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Mixing With Headphones: Is It Still Taboo?
For as long as I can remember, in the audio engineering community it has been a frowned upon practice to mix with headphones. Referencing and editing were okay, but absolutely no mixing. Then came the open back and semi-open back headphones being labeled as “better if you must mix with headphones”, but still not recommended to mix solely on headphones. Now in 2023 with a myriad of headphone options, room simulation plugins, eq correction, and now even a proprietary pair of headphones designed to be paired with a room simulation plugin (Steven Slate Audio VSX) is this still a bad practice that will leave you with less than stellar mixes?
Does the name ring a bell? It should. Andrew is one of the top mixing engineers in the world; having worked with artists like Beyoncé, Jay Z, Adele, Justin Timberlake, and Red Hot Chili Peppers to name a few. He’s won Grammies and even has plugins with his name on them.
“Okay Del we get it. He’s a decorated audio engineer but what does that have to do with mixing on headphones?”
A few years back Andrew came out with a dark secret that he had been, in fact, mixing on headphones for quite awhile. The real shocker was not even that he did this without any EQ correction such as SoundID Reference or that he did not have some expensive DAC (just an Apollo Twin). It was his choice of mixing headphones; Sony MDR-7506!!!!
This revelation really got myself, and many others thinking, “If one of the top mixers in the world is doing it, why can’t I?” Now whether out of necessity or just simply because they can, you’ll find many engineers working on headphones. Not just referencing either; actually mixing on them.
Have you tried mixing on headphones? Let us know about your experience.
Now while Andrew is fine with his trusty 7506s, most would agree that there are certainly much better headphones available these days. Coupled with newer advancements in plugins that can further improve upon the issues with in headphone mixing, such as the lack of phantom center, one could really make a case for not mixing on monitors at all!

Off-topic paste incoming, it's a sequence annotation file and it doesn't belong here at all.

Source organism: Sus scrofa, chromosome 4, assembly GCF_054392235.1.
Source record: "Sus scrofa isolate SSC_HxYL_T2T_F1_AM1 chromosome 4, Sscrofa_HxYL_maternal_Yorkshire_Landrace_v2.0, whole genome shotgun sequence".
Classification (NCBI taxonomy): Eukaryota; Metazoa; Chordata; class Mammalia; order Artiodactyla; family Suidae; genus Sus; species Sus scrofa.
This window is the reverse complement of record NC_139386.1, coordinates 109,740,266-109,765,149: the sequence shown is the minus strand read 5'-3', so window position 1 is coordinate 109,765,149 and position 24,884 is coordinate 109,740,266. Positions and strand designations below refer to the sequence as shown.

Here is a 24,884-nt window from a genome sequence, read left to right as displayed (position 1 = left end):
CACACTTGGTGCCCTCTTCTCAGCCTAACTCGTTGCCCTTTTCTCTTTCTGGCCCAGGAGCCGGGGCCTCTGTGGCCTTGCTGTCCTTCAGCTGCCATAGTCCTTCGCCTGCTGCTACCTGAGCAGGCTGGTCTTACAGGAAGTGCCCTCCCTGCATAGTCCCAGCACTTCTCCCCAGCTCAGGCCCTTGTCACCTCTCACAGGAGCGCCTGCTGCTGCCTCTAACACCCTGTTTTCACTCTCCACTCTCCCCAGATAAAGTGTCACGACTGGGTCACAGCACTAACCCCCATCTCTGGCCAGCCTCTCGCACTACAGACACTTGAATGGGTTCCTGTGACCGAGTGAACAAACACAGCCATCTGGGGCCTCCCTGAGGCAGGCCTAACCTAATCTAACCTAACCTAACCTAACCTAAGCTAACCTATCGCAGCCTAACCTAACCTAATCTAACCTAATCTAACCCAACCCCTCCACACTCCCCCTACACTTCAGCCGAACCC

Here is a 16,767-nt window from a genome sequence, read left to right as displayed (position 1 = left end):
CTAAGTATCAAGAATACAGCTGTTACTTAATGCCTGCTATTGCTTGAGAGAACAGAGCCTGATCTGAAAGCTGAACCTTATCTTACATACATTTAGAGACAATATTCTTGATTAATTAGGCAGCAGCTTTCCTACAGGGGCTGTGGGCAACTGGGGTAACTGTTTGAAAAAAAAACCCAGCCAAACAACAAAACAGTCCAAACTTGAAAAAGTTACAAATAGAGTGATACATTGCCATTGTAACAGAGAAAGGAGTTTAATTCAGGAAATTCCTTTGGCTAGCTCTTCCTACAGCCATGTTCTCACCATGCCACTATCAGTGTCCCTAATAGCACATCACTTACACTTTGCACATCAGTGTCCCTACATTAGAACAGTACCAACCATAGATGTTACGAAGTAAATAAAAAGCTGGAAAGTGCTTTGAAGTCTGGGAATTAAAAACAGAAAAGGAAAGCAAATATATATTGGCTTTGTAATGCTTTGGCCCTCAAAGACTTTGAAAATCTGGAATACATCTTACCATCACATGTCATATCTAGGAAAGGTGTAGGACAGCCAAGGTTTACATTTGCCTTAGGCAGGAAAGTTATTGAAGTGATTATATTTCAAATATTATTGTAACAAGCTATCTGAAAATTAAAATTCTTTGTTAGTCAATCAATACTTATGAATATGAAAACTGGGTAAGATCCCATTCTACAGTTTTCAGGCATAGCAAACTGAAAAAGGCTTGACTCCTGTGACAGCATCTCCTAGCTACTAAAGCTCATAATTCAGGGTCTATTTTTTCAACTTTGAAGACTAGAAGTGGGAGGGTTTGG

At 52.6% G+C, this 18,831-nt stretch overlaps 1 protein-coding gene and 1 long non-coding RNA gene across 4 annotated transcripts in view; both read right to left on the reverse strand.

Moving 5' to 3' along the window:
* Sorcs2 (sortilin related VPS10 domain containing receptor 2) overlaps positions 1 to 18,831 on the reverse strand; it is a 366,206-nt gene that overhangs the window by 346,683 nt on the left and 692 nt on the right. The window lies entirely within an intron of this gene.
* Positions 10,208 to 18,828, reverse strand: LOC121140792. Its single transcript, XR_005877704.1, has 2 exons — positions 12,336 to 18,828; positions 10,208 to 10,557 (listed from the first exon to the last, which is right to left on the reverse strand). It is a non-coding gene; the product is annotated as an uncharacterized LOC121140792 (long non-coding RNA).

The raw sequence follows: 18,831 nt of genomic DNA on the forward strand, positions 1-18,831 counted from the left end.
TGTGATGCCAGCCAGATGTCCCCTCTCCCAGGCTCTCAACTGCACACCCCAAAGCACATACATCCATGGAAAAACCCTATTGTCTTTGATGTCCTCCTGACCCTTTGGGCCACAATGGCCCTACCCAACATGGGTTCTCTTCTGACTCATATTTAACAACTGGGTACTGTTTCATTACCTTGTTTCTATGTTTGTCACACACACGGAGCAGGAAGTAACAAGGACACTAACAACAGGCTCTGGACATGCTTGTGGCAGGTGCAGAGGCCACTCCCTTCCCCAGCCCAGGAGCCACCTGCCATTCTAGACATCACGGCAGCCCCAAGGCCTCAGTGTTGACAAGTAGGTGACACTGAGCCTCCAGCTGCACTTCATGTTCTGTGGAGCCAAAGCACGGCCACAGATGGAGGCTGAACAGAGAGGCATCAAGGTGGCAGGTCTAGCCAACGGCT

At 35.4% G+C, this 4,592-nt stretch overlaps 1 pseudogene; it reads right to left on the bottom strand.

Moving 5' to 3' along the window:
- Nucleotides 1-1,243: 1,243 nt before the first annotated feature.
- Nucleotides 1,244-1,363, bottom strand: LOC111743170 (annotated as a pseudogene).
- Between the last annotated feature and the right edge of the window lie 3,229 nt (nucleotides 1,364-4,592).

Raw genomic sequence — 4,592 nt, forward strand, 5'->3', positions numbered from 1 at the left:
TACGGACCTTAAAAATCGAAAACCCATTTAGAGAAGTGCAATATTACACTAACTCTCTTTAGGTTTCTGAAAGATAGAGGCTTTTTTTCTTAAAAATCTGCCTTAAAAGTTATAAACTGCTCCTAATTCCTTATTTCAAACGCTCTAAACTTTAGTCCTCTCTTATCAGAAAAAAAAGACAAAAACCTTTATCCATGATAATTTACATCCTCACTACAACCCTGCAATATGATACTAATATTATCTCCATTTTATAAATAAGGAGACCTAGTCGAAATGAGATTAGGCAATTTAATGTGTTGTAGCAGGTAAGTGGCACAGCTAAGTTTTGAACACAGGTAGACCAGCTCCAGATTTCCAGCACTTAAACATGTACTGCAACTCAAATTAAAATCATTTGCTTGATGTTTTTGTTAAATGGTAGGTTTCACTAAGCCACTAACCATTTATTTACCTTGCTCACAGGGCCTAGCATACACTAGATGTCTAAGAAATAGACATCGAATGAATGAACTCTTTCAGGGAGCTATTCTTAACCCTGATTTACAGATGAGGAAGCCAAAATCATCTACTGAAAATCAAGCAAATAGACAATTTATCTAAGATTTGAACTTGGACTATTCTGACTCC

Okay that’s a bit far Del…
Maybe, but let’s take a look at some of the options currently available:
Not sure if they were the first, but they were my first introduction to software designed to make the headphone mixing experience better. With features such as head tracking and room ambience, NX simulates the experience of mixing in a room with monitors. Another useful feature of NX is the Headphone EQ, which is supposed to flatten the frequency r
esponse of select models (over 270 as of September 2022). In addition to the original version there are now 3 other versions ( Abbey Road Studio 3, CLA Nx, Nx Germano Studios, Nx Ocean Way Nashville) that instead of being some random space, are modeled after these legendary control rooms.
I can say that the very first mix I did fully on headphones was done through this with the Beyerdynamic DT880 Premium and it came back with only one minor revision.
While it doesn’t do anything to simulate how speakers respond in a room, SoundID corrects the frequency response of more than 400 of the most popular headphones to flatten them. This is great because it allows you to hear what your work actually sounds like instead of the colored sound of a particular set of headphones.
Having used both this and NX, I prefer the correction of this over NX. So much so, I use the two in conjunction with one other. NX first for the room simulation and then SoundID after to flatten the headphone curve for output.
dearVR (MIX & MONITOR)
Another take on a combination of room simulation and headphone correction, which they call Spatial Headphone Compensation. dearVR comes in two variations. dearVR MIX is designed for stereo mixing and currently supports 50 models of headphones, 3 mix rooms, 4 mono & stereo loudspeaker positions, and 6 additional, non-studio, listening environments.
dearVR MONITOR is designed for immersive headphone mixing. Like the stereo version, it supports the same headphone models, 5 mix rooms, 11 environments, and 26 multi-channel loudspeaker formats up to 7.1.4 and 9.1.6.
I couldn’t write this article without mentioning this one. If you have been involved with audio recording and mixing for even a short amount of time you are very likely aware of the boundaries being pushed by Steven Slate. Like the Virtual Mic System (VMS), VSX approaches headphone mixing from a hardware and software component approach rather than just software. This combo comes in two versions: Essentials Edition and Platinum Edition. Both come with the VSX headphones and where they differ is in what’s available in the software.
|2 Mix Rooms (Called Individual Spaces)||7 Individual Spaces|
|2 non-studio environments||6 non-studio environments|
|2 Pro Headphone models||5 Pro Headphone models|
|More Individual Spaces can be purchased.||All New Spaces Free|
If you noticed the chart above, there’s another big differentiator with the Slate system. It can model other headphones.
Talk about being able to reference on multiple sources!
These are just four of the options currently available and with technology expanding at the blink of an eye, more and more will be here soon.
We’d love to hear about your headphone mixing experience or thoughts on headphone mixing in general.
- Are you mixing on headphones?
- What Model?
- Are you using any additional software to assist you with mixing on headphones?